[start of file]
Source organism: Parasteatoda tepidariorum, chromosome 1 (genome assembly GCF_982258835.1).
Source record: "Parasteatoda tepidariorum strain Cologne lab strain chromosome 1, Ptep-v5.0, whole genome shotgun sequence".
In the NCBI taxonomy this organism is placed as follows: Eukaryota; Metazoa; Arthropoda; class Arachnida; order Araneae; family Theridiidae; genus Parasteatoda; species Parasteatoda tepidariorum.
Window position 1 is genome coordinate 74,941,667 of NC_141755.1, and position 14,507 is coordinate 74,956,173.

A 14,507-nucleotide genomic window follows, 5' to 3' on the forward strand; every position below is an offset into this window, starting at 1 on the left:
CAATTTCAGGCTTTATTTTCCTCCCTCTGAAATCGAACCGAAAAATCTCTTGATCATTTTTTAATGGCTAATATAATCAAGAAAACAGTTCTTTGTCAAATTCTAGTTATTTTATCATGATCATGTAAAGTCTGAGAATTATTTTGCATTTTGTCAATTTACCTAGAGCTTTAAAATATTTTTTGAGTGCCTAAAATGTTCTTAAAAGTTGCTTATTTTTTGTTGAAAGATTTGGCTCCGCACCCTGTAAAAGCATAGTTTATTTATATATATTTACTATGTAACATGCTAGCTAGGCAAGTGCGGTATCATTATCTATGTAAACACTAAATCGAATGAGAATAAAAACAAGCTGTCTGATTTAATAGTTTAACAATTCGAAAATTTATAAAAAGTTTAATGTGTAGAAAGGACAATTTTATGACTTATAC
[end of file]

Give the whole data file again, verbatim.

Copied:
Source organism: Parasteatoda tepidariorum, chromosome 1 (genome assembly GCF_982258835.1).
Source record: "Parasteatoda tepidariorum strain Cologne lab strain chromosome 1, Ptep-v5.0, whole genome shotgun sequence".
In the NCBI taxonomy this organism is placed as follows: Eukaryota; Metazoa; Arthropoda; class Arachnida; order Araneae; family Theridiidae; genus Parasteatoda; species Parasteatoda tepidariorum.
Window position 1 is genome coordinate 74,941,667 of NC_141755.1, and position 14,507 is coordinate 74,956,173.

A 14,507-nucleotide genomic window follows, 5' to 3' on the forward strand; every position below is an offset into this window, starting at 1 on the left:
CAATTTCAGGCTTTATTTTCCTCCCTCTGAAATCGAACCGAAAAATCTCTTGATCATTTTTTAATGGCTAATATAATCAAGAAAACAGTTCTTTGTCAAATTCTAGTTATTTTATCATGATCATGTAAAGTCTGAGAATTATTTTGCATTTTGTCAATTTACCTAGAGCTTTAAAATATTTTTTGAGTGCCTAAAATGTTCTTAAAAGTTGCTTATTTTTTGTTGAAAGATTTGGCTCCGCACCCTGTAAAAGCATAGTTTATTTATATATATTTACTATGTAACATGCTAGCTAGGCAAGTGCGGTATCATTATCTATGTAAACACTAAATCGAATGAGAATAAAAACAAGCTGTCTGATTTAATAGTTTAACAATTCGAAAATTTATAAAAAGTTTAATGTGTAGAAAGGACAATTTTATGACTTATAC